Two separate districts were formed: The town and the city. The town, an ancient site, was surrounded with the castrum of the episcopal chateau built on the Rock. The two neighbourhoods functioned as two independent entities from each other and from their inception. The town remained under the supervision of the provost of the chapter while the city or castrum was of the bishop. The arrival of the Angevins at the head of the County of Provence in 1246 accelerated the recovery process of the comital rights usurped during the previous period by lay or ecclesiastical lords.
The return of the comtal power in the city led to a change in the relationship between local authorities and community: In 1260, the city of Digne was given the right to appoint cominaux responsible for ensuring the management of the city. The consolidation of the two sites was done administratively in 1385 by institutional trustees, replacing the cominaux, responsible for representing both the city and the village. The institution evolved with administrative rationalisation at the beginning of the 15th century.
Early Modern era
Like the rest of the France, Digne was taken in the Wars of Religion. In 1562, the Huguenots penetrated into the cathedral, shred the tables and broke statues, removed relics and ornaments and burnt them with the choir on the forecourt. The town was attacked by Protestants in 1574. In 1575, it was the Church of Saint-Jérôme which was sacked. In the following years, the city remained under pressure. In 1579, the captain of Archal occupied the surrounding countryside.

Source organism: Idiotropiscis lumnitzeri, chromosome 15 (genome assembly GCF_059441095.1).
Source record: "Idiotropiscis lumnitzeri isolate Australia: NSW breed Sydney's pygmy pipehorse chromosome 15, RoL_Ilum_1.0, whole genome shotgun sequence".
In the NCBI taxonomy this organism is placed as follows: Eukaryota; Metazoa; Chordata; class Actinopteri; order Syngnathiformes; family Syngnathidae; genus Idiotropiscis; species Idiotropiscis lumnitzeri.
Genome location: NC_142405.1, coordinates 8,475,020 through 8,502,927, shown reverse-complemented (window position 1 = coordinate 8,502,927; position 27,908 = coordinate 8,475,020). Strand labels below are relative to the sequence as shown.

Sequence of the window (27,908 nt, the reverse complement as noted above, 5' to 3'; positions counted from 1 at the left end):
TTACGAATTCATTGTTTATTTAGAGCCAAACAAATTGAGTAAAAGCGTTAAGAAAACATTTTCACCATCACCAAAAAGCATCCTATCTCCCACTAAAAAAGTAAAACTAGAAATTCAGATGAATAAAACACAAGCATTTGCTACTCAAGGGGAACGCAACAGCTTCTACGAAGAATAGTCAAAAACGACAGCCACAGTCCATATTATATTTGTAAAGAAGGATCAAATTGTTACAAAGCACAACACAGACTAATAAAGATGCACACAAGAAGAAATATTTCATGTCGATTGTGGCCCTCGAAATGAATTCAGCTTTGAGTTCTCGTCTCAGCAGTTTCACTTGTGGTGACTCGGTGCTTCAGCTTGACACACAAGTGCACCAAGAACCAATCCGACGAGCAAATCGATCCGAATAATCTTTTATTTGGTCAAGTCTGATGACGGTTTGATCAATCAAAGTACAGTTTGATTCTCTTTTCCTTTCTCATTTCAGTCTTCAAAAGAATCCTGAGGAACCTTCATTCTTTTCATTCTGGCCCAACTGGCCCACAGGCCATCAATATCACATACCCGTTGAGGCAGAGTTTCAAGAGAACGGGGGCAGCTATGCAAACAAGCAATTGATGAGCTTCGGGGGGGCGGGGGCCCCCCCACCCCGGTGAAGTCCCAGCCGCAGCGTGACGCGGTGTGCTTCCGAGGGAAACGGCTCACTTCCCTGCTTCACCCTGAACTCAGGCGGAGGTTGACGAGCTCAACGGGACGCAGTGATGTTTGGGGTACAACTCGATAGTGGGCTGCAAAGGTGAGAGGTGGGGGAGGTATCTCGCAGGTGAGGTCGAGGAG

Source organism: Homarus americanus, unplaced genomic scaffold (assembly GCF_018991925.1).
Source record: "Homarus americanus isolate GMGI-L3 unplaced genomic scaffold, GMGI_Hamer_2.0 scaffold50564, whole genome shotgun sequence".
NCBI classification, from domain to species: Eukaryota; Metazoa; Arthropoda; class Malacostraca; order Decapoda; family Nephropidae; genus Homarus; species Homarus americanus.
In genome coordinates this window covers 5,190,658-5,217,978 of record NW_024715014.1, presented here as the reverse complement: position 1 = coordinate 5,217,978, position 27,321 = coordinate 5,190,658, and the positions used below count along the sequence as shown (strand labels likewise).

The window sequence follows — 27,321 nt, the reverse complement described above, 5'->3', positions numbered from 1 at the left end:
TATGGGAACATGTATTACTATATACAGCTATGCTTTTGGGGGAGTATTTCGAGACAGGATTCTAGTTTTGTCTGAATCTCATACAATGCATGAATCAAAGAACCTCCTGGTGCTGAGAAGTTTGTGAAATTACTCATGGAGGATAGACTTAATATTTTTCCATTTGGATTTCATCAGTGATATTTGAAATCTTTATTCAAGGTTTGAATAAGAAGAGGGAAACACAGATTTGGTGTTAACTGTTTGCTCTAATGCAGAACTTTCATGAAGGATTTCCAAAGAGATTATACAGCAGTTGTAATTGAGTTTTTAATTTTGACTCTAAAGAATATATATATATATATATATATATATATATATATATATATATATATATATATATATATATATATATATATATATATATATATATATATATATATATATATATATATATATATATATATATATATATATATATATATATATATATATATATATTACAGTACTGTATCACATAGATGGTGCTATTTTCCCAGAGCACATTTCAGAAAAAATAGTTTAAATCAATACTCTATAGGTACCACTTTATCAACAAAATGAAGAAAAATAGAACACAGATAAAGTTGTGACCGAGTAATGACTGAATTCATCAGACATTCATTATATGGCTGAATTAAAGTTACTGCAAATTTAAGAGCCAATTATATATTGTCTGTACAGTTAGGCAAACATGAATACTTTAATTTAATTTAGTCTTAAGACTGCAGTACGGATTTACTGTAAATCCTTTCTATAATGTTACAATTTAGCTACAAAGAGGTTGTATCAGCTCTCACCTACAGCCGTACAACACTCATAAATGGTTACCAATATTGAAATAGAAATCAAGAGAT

In 1589, with the advent of Henry IV, the ultra-Catholics in the Catholic League took power in the town, until 1591. The same year, the town fell before the Royal armies of Lesdiguières. The cathedral, fortified by the defenders, was attacked, bombarded with catapults and then stormed. It is also during this period that the inhabitants seized the château of the bishops, on Le Rochas, destroying it to prevent it from falling into the hands of one party or another.
French Revolution and the First Empire
The news of the storming of the Bastille was welcomed, this event announced the end of royal arbitrariness and, perhaps, more profound changes in the organization of the France. Immediately after the arrival of the new, a great phenomenon of collective fear seized France, the fear of an aristocratic conspiracy wishing to recover their privileges. Rumors of troops in arms, devastating everything in their path, propagated at high speed, causing shots of weapons, the organization of militias and anti-aristocratic violence. This great fear, arrived in Seyne on 31 July and belonging to the current "fear of the Mâconnais", reached Digne and its region on 31 July 1789 the day before spreading to Riez, where it arrived during the day, and Moustiers and Castellane.